Markets have flipped upside down as the Fed prepares to hike rates. Three charts explain what’s going on.

10-year Treasury note yield

Stock markets roared higher in 2020 and 2021 as the Federal Reserve pumped trillions of dollars into the economy and slashed interest rates to record lows.

Technology stocks were the big winners, with the tech-heavy Nasdaq 100 index shooting more than 130% higher between the bottom of the coronavirus-driven sell-off in March 2020 and November 2021.

Yet the Fed has abruptly pivoted to inflation-fighting mode, as it tries to cool the hottest price rises for 39 years. It’s bringing its bond purchases to an end and is likely to hike interest rates numerous times this year.

The prospect of higher rates has caused bond yields to shoot up, as investors demand higher returns.

Higher bond yields have a huge effect on the rest of the market. Not only do they make the bond market look somewhat more attractive, they dramatically alter calculations about stocks, because they erode the present value of future earnings. Higher yields also increase companies’ borrowing costs and, by and large, benefit banks.

Tech stocks, particularly at the more speculative end of the spectrum, have tumbled.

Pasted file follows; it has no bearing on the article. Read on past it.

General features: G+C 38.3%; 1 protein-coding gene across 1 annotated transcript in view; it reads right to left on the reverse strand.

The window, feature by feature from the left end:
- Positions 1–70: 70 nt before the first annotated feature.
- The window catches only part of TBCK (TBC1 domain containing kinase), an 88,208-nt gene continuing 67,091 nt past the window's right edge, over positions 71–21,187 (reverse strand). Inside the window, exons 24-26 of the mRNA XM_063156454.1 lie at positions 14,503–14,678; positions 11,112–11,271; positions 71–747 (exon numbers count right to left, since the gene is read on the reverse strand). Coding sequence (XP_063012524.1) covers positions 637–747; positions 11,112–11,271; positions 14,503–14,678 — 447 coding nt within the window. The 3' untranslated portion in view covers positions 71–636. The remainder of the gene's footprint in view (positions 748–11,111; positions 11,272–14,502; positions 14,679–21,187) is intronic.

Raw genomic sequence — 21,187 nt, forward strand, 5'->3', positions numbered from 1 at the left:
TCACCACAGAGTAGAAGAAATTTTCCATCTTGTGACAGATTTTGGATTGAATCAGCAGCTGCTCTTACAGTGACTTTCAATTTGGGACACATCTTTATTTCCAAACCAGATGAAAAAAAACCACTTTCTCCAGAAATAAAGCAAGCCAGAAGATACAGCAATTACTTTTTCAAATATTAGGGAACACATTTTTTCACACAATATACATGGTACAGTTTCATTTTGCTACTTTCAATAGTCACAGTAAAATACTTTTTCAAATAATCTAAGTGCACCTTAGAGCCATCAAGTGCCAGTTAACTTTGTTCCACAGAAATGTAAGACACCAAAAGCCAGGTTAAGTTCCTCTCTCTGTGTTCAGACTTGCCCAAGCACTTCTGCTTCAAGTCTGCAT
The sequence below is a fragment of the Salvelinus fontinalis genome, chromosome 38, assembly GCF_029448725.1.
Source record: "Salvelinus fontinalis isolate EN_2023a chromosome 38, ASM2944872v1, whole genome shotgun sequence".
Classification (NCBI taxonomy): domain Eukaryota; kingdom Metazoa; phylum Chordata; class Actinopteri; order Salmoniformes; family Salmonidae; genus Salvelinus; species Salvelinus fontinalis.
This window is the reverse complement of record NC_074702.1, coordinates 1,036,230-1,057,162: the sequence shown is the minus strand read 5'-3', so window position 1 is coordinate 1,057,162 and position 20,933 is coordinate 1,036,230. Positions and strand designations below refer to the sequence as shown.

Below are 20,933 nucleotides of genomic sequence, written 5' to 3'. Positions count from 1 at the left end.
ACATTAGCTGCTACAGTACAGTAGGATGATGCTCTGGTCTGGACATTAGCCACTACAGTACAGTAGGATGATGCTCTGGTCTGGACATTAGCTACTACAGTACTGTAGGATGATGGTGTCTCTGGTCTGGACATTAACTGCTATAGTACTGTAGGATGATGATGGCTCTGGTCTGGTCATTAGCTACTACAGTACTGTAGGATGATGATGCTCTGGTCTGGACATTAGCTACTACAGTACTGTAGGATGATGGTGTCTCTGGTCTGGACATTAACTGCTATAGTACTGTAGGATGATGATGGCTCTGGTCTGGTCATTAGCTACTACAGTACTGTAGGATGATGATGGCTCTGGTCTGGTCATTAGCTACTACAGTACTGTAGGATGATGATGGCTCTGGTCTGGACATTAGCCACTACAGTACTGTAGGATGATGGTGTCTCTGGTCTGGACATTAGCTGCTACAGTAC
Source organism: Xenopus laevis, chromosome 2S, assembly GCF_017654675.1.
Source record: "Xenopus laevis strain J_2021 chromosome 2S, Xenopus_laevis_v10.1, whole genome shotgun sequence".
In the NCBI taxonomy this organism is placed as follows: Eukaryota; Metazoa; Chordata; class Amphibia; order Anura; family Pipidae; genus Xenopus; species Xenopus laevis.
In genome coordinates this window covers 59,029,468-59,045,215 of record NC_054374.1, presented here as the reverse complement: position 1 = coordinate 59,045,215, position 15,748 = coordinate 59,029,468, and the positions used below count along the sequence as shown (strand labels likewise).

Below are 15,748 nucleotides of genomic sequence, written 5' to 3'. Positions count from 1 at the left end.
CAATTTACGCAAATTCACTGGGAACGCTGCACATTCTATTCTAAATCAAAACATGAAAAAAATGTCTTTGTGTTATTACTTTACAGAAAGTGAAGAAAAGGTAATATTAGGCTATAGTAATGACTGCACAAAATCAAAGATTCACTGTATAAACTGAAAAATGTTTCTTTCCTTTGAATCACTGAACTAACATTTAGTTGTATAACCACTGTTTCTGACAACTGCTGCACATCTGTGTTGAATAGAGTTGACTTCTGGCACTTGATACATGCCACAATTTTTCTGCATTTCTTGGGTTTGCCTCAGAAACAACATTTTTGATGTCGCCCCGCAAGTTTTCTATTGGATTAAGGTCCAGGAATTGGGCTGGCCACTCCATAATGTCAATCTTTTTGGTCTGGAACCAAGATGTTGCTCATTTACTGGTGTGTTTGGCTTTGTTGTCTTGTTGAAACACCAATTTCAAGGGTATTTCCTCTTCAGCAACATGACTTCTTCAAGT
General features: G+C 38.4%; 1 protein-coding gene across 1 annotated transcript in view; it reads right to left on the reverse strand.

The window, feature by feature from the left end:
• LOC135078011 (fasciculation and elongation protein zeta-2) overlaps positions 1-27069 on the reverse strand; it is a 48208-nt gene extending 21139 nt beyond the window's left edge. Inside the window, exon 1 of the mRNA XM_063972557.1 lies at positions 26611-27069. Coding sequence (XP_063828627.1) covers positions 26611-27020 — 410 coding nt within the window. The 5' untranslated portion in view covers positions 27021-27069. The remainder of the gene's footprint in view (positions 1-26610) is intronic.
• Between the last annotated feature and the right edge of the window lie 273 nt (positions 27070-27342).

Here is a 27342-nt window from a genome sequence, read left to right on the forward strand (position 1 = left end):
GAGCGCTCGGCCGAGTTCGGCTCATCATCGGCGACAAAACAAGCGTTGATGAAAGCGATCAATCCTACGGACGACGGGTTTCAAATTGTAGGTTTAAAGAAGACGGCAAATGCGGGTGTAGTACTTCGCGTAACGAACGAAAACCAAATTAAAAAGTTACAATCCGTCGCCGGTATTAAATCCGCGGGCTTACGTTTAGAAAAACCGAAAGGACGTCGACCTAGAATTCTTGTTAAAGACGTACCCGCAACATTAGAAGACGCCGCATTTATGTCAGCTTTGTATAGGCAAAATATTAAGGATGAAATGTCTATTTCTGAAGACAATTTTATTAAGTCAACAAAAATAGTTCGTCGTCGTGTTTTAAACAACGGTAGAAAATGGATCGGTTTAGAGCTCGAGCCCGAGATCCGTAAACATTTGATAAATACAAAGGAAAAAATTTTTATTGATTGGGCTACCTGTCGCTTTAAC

Banks vs ARKK

Nowhere is the impact of rising interest rates and bond yields more evident than banks – which have jumped – and speculative technology companies – which have slumped.

The Dow Jones banks index was up more than 10% for 2022 as of Wednesday’s close, with higher rates and yields set to boost the amount of money banks can make from lending. 

But the Ark Innovation ETF, run by star stockpicker Cathie Wood, has cratered. That’s because it’s chock full of technology companies that don’t yet make any money. Their far-off future earnings look a lot less attractive when there’s more money to be made in bonds and other assets in the here and now.

Growth vs value stocks

Investors have “rotated” heavily away from so-called growth stocks, companies that are expected to grow more rapidly than the broader market, which are often in the tech sector.

They’ve moved instead towards so-called value stocks, those whose price looks cheap when their financial performance is taken into account. That’s because these companies’ health is more closely tied to the economy, which is set to stay strong, and interest rates, which are going up.

The Russell 1000 value index has fared particularly well in 2022 so far. Among its biggest components are Warren Buffett’s Berkshire Hathaway, which invests largely in consumer companies such as Coca-Cola, JPMorgan and Walt Disney.

By contrast the Russell 1000 growth index has dropped. Among its biggest components are Apple, Tesla and chip-maker Nvidia – the latter of which is down more than 8% for the year.


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